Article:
garage roof help

15 Sep 2011
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United Kingdom
I plan on replacing a garage roof and need some advice.
the garage runs along the gable wall of the house (8mtrs)
It's a duo-pitched roof joined to a porch roof at the front with ridge tiles.
The porch rafters will also have to be replaced.
Imagine looking at it side-on as two right angled triangles sharing an upright.
the small triangle (porch) is 650mm high with 1400mm span.
so pitch is about 25deg which I want to keep as it forms part of a porch roof across front of the house with concrete tiles.
The large triangle (garage) is 650mm high and 7000mm span
so pitch is just over 5 deg.
I plan on covering this with tile effect eves-to-ridge metal roofing ( min pitch 5degs and load 10 kg sqm).
There is a steel girder support about 1/2 way along the 7mtr span.

I plan on doing the thing myself and would like advice on timber sizes
and truss make-up if poss .
The garage is 2.5 mtrs wide and the 650mm height is max I can go.
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If it were me, I'd be measuring what size timber is already in there and using that size and design as a minimum.

If you currently have tiles on there, then it should be ample strong with just sheet steel roofing.

We are using that tile effect steel on our new house, but were advised not to go to less than 30 degrees. We do have somewhat heavier rain than in the UK though.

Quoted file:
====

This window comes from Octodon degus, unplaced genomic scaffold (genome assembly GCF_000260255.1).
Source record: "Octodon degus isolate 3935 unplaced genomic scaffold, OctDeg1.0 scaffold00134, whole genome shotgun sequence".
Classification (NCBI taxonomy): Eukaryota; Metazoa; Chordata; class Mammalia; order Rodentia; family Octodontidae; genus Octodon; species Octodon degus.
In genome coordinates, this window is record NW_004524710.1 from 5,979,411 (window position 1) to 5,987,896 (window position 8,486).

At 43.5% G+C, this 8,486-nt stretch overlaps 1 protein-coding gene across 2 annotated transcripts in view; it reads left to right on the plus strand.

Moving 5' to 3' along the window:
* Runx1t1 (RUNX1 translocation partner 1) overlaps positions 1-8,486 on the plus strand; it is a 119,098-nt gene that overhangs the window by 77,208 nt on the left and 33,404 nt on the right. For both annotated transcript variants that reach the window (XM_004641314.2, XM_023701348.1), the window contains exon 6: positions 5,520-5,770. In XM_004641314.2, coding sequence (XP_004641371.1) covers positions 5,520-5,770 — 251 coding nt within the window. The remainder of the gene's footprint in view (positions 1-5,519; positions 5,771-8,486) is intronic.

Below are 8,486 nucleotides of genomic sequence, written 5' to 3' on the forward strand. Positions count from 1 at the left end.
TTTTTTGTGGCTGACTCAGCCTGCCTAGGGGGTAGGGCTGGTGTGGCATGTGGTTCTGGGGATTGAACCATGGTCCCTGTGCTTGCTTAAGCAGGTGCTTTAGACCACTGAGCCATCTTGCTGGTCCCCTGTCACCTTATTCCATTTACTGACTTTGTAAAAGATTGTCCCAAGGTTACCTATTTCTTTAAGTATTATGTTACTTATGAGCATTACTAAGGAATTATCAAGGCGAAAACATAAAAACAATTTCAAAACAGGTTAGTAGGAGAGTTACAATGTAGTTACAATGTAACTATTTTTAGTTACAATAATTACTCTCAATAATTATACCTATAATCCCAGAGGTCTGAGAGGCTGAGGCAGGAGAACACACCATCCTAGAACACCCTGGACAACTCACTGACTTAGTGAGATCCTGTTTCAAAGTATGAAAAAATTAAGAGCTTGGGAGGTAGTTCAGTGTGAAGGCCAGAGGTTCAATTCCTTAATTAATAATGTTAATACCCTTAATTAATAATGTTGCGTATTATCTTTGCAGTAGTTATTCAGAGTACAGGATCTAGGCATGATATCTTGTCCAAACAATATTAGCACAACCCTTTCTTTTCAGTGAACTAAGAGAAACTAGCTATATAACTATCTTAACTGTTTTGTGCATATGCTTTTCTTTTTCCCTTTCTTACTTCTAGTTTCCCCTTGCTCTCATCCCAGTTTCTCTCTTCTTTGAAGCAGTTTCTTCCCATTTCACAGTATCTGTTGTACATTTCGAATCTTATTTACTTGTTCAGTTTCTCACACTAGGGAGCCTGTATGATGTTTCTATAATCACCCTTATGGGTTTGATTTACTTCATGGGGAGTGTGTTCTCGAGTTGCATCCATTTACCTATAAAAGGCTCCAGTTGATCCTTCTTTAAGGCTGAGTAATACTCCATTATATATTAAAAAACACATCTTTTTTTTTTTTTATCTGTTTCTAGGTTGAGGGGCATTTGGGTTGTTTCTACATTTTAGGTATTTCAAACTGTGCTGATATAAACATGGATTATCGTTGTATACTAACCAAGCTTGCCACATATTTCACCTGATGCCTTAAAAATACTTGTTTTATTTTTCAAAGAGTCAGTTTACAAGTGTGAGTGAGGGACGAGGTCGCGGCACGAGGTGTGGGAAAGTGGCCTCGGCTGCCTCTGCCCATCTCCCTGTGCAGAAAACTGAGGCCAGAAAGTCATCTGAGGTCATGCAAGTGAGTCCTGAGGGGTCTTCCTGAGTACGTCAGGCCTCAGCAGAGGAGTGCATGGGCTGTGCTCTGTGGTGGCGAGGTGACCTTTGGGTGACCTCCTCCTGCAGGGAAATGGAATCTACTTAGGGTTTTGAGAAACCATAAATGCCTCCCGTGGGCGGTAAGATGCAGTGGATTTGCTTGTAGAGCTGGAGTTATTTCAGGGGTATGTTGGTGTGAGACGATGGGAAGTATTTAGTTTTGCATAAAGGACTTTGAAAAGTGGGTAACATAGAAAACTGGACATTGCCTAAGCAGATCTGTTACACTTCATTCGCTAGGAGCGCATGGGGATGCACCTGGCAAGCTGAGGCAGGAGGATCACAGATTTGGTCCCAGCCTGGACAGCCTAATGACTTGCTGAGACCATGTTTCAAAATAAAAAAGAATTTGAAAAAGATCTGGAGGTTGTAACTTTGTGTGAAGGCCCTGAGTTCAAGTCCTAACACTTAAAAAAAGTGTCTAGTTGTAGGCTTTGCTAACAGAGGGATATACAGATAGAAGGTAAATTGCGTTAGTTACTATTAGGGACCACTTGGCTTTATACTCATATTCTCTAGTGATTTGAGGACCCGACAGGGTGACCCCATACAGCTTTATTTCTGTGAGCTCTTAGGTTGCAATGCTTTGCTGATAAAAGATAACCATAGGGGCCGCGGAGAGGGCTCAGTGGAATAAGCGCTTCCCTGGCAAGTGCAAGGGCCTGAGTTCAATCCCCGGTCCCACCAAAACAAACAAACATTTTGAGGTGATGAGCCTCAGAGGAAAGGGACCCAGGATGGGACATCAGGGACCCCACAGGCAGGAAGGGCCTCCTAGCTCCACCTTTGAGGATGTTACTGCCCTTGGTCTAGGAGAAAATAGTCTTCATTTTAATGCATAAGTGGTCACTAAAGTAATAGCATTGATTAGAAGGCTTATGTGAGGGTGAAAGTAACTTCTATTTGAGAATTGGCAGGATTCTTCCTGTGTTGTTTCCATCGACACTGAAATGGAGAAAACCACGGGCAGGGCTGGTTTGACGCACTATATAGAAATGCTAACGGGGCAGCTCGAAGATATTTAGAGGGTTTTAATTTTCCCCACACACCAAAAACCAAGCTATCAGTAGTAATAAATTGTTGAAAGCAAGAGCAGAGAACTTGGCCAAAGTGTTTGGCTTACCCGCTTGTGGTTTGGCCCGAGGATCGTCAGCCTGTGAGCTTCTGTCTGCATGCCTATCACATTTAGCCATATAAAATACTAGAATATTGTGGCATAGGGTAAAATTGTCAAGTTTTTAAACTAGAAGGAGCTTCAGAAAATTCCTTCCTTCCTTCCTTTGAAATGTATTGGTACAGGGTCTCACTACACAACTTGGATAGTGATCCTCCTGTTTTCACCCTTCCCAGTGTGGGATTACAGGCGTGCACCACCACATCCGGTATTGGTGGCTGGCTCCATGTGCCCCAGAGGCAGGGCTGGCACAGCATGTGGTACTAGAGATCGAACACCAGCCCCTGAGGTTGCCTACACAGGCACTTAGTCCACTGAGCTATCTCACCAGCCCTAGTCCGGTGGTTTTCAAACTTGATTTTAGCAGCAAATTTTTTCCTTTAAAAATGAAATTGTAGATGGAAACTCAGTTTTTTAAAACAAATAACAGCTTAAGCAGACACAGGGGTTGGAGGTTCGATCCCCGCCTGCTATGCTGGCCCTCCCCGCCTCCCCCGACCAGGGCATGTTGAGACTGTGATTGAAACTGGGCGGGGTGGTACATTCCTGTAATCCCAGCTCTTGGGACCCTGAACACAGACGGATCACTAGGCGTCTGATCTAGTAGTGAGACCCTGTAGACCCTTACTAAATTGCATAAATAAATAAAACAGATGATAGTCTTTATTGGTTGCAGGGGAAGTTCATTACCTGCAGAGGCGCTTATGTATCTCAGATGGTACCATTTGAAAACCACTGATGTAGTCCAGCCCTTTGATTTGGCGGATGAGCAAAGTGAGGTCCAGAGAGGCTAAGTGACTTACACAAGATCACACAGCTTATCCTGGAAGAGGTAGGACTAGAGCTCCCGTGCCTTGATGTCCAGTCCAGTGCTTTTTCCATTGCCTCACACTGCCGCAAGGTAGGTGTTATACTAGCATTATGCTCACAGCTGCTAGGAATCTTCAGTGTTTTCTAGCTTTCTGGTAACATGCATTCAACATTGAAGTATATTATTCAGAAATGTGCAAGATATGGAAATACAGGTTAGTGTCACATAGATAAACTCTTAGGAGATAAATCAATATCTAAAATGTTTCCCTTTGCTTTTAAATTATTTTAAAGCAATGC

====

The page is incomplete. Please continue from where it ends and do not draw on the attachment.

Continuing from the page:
Thanks Morris,
at the moment it's 4x2s every 500mm across the width .
as I need to raise the roof about 750mm I won't have a wall
to fix to (party wall with neighbours roof over it will be too low)
I'll need the rafters on the long span and it would be a bit
over-engineered .
I dont want to build my own wall as garage already tight.
can't get neighbour to compromise either even when I offered to
do the work to re-roof his garage.
Thanks again.
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When I built my workshop below I was not sure whether to use 2 x 4 or 2 x 6 timber, to take the weight of a tiled roof, so I sent the details off to a truss manufacturer and asked for a quote. They sent me an accurate drawing and a price back. :D

I thought it was a bit expensive, so decided to make them myself, to their design. ;)

Looking back, I'd have been far better off just paying the money and using their trusses, as when I calculated the cost of the timber, materials, and the sheer work cutting and building every truss in place by myself, I saved nothing. You might do as well to do an accurate drawing and get the trusses made for you.

It was a very interesting experience doing it myself though, and very satisfying.

I think these are called open trusses, or something like that, because I specified I wanted a usable loft space.




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